Tough at the top!

Tough at the top!

My first managerial position back in 1987 still sits in my mind as one of the most challenging periods in my estate agency career. I was literally thrown in “at the deep end” and, more by luck than judgement, I ultimately swam rather than sank! After six months in the role, I was sent on a management training course, and things suddenly made sense. My only regret was that I should have attended the course before accepting the position rather than afterwards.

Even today, there seems to be a large number of estate agency managers around the country, who are hardworking and well-intentioned, but have not been provided with sufficient support in the acquisition of the requisite skills and knowledge to supervise successfully.

The majority of estate agency managers tend to have been promoted suddenly to fill the role of team leader as a result of an unforeseen gap being created by the departure of the existing manager. The successful appointee for this position normally has a simple profile including successfully climbing the typical estate agency career ladder from junior negotiator up to assistant manager. Alongside this, a combination of length of service, selling and/or valuing track record and having a face that fits often play a major part in the recruitment decision.

However, in many cases of such promotions, not everything goes smoothly.

It is tricky transition whatever the circumstances as such a move can throw the individual concerned onto an incredibly steep learning curve, largely because he or she becomes instantly responsible and accountable for the work and results of a team of people rather than simply just their own. The challenge of this change of role is frequently compounded by the fact that many new managers are promoted from within the group they have to subsequently supervise, necessitating an alteration in key working relationships.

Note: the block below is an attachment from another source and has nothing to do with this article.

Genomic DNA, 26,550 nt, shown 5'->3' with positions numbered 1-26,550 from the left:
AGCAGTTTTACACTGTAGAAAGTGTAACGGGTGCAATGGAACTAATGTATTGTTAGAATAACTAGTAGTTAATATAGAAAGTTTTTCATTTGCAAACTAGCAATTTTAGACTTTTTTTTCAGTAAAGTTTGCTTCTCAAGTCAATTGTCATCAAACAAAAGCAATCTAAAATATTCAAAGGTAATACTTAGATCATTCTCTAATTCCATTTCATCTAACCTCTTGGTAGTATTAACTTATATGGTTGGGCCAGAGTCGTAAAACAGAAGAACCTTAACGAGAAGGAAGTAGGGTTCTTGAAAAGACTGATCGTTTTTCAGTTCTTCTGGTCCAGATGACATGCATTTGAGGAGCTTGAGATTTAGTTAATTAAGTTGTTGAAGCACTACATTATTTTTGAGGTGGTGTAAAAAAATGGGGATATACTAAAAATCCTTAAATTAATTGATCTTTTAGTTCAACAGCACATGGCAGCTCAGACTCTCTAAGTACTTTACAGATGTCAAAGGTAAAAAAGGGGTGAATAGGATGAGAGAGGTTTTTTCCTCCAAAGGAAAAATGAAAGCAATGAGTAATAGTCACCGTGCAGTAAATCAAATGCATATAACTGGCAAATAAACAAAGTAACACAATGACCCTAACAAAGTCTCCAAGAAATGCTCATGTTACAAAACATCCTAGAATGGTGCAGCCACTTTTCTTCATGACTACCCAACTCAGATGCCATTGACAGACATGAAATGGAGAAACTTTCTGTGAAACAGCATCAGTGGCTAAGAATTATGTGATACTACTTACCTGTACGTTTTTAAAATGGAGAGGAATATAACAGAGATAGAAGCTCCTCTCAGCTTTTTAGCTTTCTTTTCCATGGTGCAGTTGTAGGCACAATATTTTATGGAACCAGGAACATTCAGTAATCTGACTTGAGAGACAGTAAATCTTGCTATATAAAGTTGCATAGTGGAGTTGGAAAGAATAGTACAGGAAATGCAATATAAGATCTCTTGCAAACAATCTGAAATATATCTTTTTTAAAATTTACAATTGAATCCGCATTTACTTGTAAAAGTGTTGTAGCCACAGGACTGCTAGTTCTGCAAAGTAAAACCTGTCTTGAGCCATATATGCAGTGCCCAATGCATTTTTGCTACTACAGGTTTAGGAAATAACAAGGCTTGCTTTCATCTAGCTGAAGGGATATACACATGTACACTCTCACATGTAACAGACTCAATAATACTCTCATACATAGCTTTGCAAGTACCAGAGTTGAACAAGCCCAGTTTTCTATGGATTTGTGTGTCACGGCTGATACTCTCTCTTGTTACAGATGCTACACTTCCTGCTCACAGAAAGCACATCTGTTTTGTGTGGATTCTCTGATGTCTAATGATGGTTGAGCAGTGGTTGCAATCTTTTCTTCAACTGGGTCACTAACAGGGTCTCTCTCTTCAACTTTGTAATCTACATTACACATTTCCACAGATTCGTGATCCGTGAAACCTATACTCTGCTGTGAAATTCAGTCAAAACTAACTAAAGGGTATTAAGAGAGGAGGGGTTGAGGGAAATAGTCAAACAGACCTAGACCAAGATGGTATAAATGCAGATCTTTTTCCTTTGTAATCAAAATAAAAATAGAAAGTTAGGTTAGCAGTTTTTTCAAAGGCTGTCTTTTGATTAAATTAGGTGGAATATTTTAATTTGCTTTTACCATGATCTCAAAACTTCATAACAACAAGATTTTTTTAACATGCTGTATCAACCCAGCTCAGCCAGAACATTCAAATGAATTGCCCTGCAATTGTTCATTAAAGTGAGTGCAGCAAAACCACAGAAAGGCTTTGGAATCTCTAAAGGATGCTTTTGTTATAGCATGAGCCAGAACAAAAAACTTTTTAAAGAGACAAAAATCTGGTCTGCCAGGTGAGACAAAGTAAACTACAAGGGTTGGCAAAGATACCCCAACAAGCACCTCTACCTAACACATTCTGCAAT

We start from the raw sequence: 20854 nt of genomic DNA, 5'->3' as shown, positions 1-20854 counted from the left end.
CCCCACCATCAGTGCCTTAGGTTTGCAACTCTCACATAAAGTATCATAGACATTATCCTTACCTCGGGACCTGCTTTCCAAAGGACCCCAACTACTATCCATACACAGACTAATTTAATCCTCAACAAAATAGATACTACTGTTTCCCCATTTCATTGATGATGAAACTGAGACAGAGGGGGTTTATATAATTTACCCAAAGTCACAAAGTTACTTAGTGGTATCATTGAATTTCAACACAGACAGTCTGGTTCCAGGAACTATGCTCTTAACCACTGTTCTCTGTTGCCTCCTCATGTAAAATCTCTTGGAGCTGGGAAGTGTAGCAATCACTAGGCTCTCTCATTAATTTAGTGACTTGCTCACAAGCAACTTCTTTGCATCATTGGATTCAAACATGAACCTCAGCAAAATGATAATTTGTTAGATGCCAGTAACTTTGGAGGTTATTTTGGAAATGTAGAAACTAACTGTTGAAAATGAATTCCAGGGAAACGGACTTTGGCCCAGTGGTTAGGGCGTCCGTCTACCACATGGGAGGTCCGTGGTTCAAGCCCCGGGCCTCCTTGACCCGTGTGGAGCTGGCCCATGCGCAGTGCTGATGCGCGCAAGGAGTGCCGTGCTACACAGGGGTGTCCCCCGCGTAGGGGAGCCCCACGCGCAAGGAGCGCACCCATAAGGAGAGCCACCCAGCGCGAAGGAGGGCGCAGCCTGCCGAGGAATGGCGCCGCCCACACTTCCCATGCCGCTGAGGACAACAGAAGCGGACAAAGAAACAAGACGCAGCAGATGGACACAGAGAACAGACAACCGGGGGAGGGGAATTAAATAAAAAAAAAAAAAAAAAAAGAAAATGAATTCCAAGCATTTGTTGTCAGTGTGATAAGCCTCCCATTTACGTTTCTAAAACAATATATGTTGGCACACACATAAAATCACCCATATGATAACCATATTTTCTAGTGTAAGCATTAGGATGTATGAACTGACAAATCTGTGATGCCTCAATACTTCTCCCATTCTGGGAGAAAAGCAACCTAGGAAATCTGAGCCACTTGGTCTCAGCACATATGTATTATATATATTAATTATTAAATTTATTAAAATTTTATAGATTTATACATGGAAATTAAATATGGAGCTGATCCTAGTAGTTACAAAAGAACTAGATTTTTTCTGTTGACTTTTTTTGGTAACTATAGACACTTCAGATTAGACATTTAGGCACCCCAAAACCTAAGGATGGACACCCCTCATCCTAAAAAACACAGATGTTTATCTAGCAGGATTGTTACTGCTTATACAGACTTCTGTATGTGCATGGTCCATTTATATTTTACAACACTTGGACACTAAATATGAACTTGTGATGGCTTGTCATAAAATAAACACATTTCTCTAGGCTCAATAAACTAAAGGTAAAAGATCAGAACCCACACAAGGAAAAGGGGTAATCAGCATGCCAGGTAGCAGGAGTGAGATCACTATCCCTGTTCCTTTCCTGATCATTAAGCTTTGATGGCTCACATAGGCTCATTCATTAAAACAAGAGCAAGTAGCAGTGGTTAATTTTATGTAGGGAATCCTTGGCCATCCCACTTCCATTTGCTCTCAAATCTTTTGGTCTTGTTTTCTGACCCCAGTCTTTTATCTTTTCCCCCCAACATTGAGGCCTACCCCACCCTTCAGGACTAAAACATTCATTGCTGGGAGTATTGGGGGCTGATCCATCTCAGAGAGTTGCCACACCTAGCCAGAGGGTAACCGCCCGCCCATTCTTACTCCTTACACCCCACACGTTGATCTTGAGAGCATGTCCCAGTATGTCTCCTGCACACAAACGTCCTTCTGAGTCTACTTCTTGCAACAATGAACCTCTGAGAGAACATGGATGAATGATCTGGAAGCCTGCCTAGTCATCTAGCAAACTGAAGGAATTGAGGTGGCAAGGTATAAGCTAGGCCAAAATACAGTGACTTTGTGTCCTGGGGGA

New skills have to be learnt and adopted quickly, while often the new manager is expected to continue to make their appropriate contribution to hitting the agency’s sales and instruction targets.

As a result of the aforementioned hurdles, a worrying number of fledgling estate agency branch managers do not last long. They are sometimes seen as a wrong choice by the superiors who appointed them in the first place, or the managers themselves lose confidence and leave, subsequently reappearing at a competitor agent down the road at a more comfortable lower rank! They cannot be blamed for feeling unable to admit that management was not what they expected and in turn not what they want to do. As a result, a quality employee is lost to a rival.

A replacement manager is swiftly chosen and the whole flawed cycle continues.

There are a raft of management books and theories that vary in relevance to the fast-moving estate agency branch environment.

One which seems to sit comfortably with estate agency branch managers is John Adair’s concept of action-centred leadership. This revolves around the idea that there are three key areas that the leader needs to focus on, namely the leader’s responsibilities towards the tasks, the team and the individuals within the team. The leader sits at the hub of these three key areas.

“Task” duties will include ensuring all the appropriate jobs get done and hitting targets by planning, monitoring and checking. The “team” responsibilities will include motivation, communication and team building. The “individual” duties will incorporate coaching, development, counselling and discipline. A correct balance between these three areas will ensure effectiveness in each, leading to good results, a focused team and motivated individuals.

A balance of time and energy needs to be maintained by the manager to ensure effectiveness in the three key areas.

However, there will be times when priority has to be given by the leader to one of the key areas over the others. For example, when taking over an office producing poor sales figures, concentration in the “task” area will be important to drive out improved results. Equally, when the staff are not gelling as a group, the manager will need to devote more time to improving the team ethic to ensure they are performing as a collective unit, maximising strengths and compensating for weaknesses. Finally, a new starter or underperformer necessitates a manager to focus on those individuals for a period to bring them on to the desired level of effectiveness. It is rather like spinning plates!

There is undoubtedly a direct relationship between the effectiveness of a team leader and the results that the team produce. Those football fans among you will doubtless recognise the pivotal roles that Jose Mourinho and the now retired Sir Alex Ferguson and have played in their respective teams’ achievements in recent years. It is interesting also to note the dizzy heights that my own beloved Luton Town have achieved this season under the guidance of our first expert manager in some years.

The best managers recognise that leadership is an activity, not a status.